Dearest Aunt Fattie,
I need fat friends. As soon as possible, please.
Over the past year I’ve really started to accept my body and practice HAES. I stopped dieting and started living life to the fullest. I’ve become more outgoing, I dress better and am much more confident.
The only problem? I have very few friends and the friends I do have don’t (or won’t) understand any of this. I’ve explained over and over again, I’ve avoided the topic — but it continues to gnaw at me. I’m starting to suspect subliminal dieting tips, like a friend of mine who suggests that I order salads at a restaurant when she never does or another friend who tells me about the latest and greatest fat-free ice cream for no reason.
Basically, I need some fat friends. Fat-positive thin friends would be fine I suppose but I want that special bond. I want someone to go shopping with and someone who will understand what I’m going through. Unfortunately the only fat people I ever meet are either trying to lose weight or much older than I am (I’m 18).
How do I find people who will understand and accept me as I am? Where are the hot spot fattie hangouts in San Francisco?
Desperately seeking fat companionship
Aunt Fattie almost laughed when she read your question, not because your situation is humorous — it is both serious and poignant — but because, perhaps unbeknownst to you, you have the luck to live in perhaps the best area of the United States for a fatty hankering for fat companionship. The Bay Area has a number of fat groups, clubs, and activities. To help answer your question, Aunt Fattie turned to San Francisco fat maven and Fatshionista livejournal community founder Amarama. Ama says:
There’s a lot of great ways to meet fat people in the Bay Area. Here’s a few:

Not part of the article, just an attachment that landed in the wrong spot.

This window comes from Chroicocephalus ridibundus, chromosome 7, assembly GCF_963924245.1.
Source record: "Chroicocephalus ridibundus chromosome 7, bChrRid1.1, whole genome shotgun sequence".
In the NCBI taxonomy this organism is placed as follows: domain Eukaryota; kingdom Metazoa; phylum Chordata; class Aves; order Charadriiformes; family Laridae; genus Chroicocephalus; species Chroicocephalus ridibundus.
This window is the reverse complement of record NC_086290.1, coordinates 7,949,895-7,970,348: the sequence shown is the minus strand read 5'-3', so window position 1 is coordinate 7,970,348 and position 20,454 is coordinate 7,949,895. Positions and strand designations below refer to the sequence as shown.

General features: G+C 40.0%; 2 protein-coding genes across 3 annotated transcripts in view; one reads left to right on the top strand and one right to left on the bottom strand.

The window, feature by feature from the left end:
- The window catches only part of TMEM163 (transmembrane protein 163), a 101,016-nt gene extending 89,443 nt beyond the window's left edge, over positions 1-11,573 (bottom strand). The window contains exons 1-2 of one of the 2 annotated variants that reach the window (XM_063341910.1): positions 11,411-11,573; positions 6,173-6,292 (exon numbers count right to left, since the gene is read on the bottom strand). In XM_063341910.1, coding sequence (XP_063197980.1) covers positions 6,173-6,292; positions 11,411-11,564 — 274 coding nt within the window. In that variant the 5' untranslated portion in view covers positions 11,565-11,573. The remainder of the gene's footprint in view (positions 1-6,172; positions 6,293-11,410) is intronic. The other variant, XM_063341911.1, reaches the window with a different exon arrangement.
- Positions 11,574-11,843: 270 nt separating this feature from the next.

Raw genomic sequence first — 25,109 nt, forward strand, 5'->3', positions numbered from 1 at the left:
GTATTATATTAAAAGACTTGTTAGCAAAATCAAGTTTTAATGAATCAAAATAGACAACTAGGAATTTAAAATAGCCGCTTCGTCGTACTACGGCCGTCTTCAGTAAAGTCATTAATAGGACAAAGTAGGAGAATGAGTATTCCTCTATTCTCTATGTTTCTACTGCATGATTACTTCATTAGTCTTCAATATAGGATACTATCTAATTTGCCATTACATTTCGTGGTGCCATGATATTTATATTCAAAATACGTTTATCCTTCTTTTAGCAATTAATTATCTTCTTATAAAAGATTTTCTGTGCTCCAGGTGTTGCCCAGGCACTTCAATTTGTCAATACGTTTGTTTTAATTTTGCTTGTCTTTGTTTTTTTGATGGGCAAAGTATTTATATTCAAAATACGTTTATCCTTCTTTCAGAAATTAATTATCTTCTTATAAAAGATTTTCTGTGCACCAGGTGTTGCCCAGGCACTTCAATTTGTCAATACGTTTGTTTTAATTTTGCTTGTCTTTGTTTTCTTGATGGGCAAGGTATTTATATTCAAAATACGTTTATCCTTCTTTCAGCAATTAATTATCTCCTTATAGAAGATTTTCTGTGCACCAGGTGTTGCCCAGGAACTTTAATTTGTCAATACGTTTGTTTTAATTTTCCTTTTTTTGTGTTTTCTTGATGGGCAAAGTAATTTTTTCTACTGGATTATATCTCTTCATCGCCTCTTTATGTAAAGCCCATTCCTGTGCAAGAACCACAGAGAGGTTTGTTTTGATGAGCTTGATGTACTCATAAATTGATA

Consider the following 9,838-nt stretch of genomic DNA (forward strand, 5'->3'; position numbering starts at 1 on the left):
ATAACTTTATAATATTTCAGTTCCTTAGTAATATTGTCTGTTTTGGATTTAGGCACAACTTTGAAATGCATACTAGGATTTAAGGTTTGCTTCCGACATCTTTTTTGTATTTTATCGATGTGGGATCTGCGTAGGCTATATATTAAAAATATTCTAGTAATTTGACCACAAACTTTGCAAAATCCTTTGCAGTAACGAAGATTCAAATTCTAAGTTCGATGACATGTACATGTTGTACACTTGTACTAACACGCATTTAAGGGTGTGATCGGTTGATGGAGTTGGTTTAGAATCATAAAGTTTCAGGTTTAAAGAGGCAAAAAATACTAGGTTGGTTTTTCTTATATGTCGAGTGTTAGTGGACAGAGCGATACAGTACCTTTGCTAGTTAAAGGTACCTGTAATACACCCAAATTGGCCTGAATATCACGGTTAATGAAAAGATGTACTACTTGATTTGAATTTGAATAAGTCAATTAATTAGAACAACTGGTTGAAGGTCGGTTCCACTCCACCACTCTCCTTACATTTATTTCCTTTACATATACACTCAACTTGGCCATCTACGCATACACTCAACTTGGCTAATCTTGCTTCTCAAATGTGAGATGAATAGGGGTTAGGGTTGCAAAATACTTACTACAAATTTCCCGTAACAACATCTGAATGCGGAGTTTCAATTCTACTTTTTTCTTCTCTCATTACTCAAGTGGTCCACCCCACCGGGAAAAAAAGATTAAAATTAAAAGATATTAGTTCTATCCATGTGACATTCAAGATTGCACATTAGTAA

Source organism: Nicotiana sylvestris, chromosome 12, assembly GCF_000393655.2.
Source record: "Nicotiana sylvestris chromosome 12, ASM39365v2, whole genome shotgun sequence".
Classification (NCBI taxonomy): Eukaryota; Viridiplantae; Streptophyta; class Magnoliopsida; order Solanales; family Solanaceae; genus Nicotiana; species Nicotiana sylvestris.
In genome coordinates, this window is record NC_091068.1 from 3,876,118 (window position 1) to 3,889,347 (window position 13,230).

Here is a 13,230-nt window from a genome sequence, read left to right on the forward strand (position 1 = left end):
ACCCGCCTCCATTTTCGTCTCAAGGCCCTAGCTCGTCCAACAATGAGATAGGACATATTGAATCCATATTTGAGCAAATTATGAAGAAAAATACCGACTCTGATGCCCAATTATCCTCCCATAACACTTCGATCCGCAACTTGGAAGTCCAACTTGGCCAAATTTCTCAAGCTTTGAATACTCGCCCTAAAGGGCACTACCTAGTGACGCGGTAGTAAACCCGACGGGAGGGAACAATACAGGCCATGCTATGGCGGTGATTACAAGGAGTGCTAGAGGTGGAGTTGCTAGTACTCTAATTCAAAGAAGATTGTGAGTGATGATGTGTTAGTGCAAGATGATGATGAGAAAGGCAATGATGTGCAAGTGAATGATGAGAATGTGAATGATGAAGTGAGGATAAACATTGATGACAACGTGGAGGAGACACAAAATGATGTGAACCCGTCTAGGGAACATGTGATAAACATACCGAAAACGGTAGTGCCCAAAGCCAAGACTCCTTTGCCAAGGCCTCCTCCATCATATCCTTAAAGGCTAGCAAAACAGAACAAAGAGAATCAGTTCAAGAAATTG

Heavy Rotation Dance club — fat/outsiders club at El Rio every month:
Fat Swim, every week at the Albany, CA pool:
The swim currently meets Sundays from 11am-1pm
at the Albany High School pool, sliding scale from $3 – $5.
You have to be a woman weighing 200 pounds or more. Contact
Linda at (510) 526-6206.
Fat Yoga with Sally Pugh:
Big Boogie Nights (this is a BBW club, the politics are eh, but can be fun, too)
There’s several great listservs, too, where info can be had:
Marilyn Wann’s Fat Studies listserv:
Bay Area Fat Dykes
Request Membership at
In San Francisco, as you can see above, it helps to be comfortable with the queer community. Whether you are queer or not, groups that have been coping with outsider status for a long time will often generously and ebulliently reach out to other outsider groups or subsets, meaning that the queer and kink communities can be a gateway to fat communities in some areas. If you prefer your fat friendships to be untainted by any mention of sex, though, there are still options for you in the Bay Area and elsewhere.
You don’t say whether you’re in school, but a local college may be a good place to start looking, whether you’re enrolled there or not. At your age, which is still an uncertain and shaky age for many, it may be hard to find other flawlessly confident fat shopping buddies. But at the same time, the ones who are out there may be as lonely for your company as you are for theirs.
What to do if you’re outside the Bay Area? You can do just what Aunt Fattie did: find a high-profile, plugged-in fat activist and ask her where she goes to be unapologetically fat in public. You can reach out on Shapely Prose, in the Fatshionista community, or in other fat-positive communities. Or you can start your own group. An ad on Craigslist or in the local alternative weekly might garner some nasty responses, because some people will take any opportunity to show themselves to be personally repulsive. But it’ll also help you gather your fat posse. Plan a bike outing, a Scrabble club, a regular shopping expedition.
Finally, remember that there is no shame in looking for fat friends. Even if it were just about having a shopping companion who goes to the same stores you do, that would be reason enough. But it’s also perfectly reasonable to seek out people who are outside the mainstream in the same ways we are — other queer people, other nerds, other punks, other people of our cultural background. Whether our outsider status comes from an innate difference like race or sexuality, or from a subcultural choice, we feel comfortable and supported among people who share it. Of course it’s important to keep in mind that finding another fat activist your age is no guarantee that he or she will become a friend. But once you find one who is, it’s okay if he or she fills a niche that even fat-positive thin friends can’t.
If you’ve got your own questions on fat, fatshion, fatiquette, self-esteem, or body image, send them to email@example.com.